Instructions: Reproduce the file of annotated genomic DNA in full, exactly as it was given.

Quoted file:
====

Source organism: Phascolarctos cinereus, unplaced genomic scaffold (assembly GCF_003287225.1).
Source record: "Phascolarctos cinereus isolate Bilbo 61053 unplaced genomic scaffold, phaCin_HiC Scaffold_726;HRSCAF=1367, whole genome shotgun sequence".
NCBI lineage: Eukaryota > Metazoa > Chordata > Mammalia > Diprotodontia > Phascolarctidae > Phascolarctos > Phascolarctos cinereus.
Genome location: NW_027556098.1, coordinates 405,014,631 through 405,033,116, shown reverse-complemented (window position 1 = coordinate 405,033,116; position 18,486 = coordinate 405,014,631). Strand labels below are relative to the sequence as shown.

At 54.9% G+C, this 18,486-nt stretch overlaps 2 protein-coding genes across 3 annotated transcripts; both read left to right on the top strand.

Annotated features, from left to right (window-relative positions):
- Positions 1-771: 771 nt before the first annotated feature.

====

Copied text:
Source organism: Phascolarctos cinereus, unplaced genomic scaffold (assembly GCF_003287225.1).
Source record: "Phascolarctos cinereus isolate Bilbo 61053 unplaced genomic scaffold, phaCin_HiC Scaffold_726;HRSCAF=1367, whole genome shotgun sequence".
NCBI lineage: Eukaryota > Metazoa > Chordata > Mammalia > Diprotodontia > Phascolarctidae > Phascolarctos > Phascolarctos cinereus.
Genome location: NW_027556098.1, coordinates 405,014,631 through 405,033,116, shown reverse-complemented (window position 1 = coordinate 405,033,116; position 18,486 = coordinate 405,014,631). Strand labels below are relative to the sequence as shown.

At 54.9% G+C, this 18,486-nt stretch overlaps 2 protein-coding genes across 3 annotated transcripts; both read left to right on the top strand.

Annotated features, from left to right (window-relative positions):
- Positions 1-771: 771 nt before the first annotated feature.